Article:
“Such Inferior Courts . . .”

Published date01 January 2009
Date01 January 2009
Subject MatterArticles
American Politics Research
Volume 37 Number 1
January 2009 75-106
© 2009 Sage Publications
hosted at
“Such Inferior Courts . . .”
Compliance by Circuits with
Jurisprudential Regimes
Jennifer K. Luse
Stephen F. Austin State University, Texas
Geoffrey McGovern
Wendy L. Martinek
Binghamton University, New York
Sara C. Benesh
University of Wisconsin–Milwaukee,Wisconsin
Through its rulings, the U.S. Supreme Court makes clear what the
Constitution means and how best to interpret congressional statutes. But,
because Supreme Court rulings do not implement themselves, the Court is
dependent on compliance by lower courts to effectuate its policies. Using the
concept of jurisprudential regimes developed by Richards and Kritzer in
2002 and specifically the Establishment Clause jurisprudential regime they
identified in 2003, we evaluate the extent to which the U.S. Courts of Appeals
faithfully implement the Supreme Court’s policy in this area of law. We find
that decision making by court of appeals panels is indeed structured by the
Supreme Court’s Establishment Clause jurisprudential regime, even when
taking into account the policy preferences of court of appeals judges.
Furthermore we find that this attentiveness to legal factors is not a function
of circuit court judges’ fear of reversal.
Keywords: U.S. Courts of Appeals; judicial compliance; judicial decision
making; jurisprudential regimes; Establishment Clause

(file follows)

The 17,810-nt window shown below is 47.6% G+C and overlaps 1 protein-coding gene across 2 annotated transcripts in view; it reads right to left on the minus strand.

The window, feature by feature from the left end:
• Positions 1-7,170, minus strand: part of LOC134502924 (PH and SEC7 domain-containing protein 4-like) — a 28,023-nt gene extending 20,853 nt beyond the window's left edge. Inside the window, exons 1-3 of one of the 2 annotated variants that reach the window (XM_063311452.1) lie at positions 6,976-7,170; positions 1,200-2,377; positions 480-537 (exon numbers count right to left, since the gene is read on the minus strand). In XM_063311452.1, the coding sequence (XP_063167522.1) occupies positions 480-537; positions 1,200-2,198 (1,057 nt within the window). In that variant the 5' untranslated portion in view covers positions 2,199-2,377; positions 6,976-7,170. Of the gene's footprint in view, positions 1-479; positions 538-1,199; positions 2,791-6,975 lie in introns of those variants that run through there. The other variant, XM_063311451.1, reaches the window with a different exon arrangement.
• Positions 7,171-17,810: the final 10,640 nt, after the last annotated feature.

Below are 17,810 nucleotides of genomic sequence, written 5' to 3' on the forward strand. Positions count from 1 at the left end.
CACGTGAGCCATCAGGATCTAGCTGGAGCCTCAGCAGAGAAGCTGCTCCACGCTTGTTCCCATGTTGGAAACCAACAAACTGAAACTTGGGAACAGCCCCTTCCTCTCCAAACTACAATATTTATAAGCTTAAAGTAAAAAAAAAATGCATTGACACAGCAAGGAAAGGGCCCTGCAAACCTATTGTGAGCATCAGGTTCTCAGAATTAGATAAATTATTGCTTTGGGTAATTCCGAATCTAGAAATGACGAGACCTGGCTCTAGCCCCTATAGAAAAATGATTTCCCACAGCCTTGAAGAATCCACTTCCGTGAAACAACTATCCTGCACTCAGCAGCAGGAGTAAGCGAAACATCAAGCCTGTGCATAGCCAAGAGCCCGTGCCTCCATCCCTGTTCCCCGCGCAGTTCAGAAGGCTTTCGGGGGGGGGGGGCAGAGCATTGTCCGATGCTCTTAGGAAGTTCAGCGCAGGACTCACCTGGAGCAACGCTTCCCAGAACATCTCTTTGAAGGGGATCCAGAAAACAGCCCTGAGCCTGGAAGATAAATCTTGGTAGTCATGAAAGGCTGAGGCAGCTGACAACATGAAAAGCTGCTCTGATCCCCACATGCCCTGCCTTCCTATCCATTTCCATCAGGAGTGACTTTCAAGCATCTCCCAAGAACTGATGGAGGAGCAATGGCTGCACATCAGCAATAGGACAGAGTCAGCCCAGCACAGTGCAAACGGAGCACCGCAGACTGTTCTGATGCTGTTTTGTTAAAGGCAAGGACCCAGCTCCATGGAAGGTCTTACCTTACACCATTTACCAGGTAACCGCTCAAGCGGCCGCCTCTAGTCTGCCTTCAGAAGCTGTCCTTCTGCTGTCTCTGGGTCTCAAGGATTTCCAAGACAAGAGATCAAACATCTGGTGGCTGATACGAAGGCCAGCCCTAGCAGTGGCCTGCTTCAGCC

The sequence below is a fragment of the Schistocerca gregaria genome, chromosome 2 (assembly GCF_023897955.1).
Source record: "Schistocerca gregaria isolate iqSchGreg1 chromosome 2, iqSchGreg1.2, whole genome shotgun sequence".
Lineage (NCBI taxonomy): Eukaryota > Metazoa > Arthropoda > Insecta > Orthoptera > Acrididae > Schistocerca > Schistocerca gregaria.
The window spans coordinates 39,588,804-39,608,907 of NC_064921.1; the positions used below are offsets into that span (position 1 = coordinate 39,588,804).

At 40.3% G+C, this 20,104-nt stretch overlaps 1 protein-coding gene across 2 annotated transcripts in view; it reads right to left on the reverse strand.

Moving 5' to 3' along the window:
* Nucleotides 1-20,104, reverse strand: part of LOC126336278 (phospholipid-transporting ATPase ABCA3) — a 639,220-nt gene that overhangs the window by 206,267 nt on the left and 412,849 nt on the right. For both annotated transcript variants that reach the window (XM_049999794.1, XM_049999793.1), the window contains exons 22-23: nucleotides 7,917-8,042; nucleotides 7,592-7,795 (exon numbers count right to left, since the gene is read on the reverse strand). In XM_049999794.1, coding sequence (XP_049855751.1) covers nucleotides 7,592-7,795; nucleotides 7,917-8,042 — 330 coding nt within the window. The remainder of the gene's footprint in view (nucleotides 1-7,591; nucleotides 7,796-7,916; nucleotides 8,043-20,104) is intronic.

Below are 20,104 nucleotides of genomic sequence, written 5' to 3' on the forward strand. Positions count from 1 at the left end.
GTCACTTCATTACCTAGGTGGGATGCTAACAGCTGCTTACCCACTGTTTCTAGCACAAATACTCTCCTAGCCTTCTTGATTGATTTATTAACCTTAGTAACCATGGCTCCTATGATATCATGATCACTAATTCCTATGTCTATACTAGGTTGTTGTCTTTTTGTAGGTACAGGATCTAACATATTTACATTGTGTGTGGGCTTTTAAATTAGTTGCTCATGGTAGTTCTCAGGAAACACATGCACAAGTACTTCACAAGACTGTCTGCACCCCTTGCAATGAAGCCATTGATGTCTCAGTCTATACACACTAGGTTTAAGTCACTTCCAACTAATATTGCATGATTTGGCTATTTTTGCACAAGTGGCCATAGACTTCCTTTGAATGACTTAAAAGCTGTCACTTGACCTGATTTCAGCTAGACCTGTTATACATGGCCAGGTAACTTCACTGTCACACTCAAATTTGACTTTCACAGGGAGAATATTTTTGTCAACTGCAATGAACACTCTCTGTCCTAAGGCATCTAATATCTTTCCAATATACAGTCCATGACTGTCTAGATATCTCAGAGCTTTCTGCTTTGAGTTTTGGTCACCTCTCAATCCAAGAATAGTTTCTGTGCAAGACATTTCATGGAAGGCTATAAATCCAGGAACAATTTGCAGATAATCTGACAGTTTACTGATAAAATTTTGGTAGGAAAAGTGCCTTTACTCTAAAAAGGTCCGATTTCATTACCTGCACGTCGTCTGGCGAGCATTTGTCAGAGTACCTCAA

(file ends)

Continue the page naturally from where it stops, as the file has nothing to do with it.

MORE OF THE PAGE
Through its rulings, the U.S. Supreme Court makes clear what the
Constitution means and how best to interpret congressional statutes.
However, despite its enunciation of what the Constitution requires or the
meaning of federal statutes, Supreme Court policies do not automatically
implement themselves; rather the Court relies on compliance by, inter alia,
the lower federal courts in effectuating its policies. Scholars never tire of
exploring judicial compliance because the matter is fraught with meaning
for understanding the Court’s role in American politics and society. If a
76 American Politics Research
definitive meaning for constitutional dictates or statutory meaning were to
be completely absent, the democracy would, in many ways, be crippled. An
ineffectual Court—one that handed down rulings only to be ignored by
inferior tribunals—would be singularly enfeebled in the administration of
justice. Furthermore, if there were no meaningful authority attached to the
Court’s rulings, the Court would sit at a hollow apex and perform little
more than a ceremonial role. As a consequence, studies of federal law (as
well as Congress, the president, and the states) would wisely ignore its
decisions. It behooves us, then, to ascertain the extent to which the Court is
efficacious in terms of its written policy.
In this article, we advance an innovative test of the degree to which the
Supreme Court influences decision making by one of its relevant audiences
(Baum, 2006), the U.S. Courts of Appeals, that expressly considers the role
played by law in judicial decision making. Using the Supreme Court’s
Establishment Clause jurisprudence, we seek to determine whether the
jurisprudential regime adopted by the Court, as denoted by the decision in
Lemon v. Kurtzman,1structures decision making in the circuit courts,
thereby adapting Kritzer and Richards’s concept of jurisprudential regimes
for use in measuring and explaining compliance (Kritzer & Richards, 2003,
2005; Richards & Kritzer, 2002; Richards, Smith, & Kritzer, 2006). A
jurisprudential regime is a device that
structure[s] Supreme Court decision making by establishing which case fac-
tors are relevant for decision making and/or by setting the level of scrutiny or
balancing the justices are to employ in assessing case factors (i.e., weighting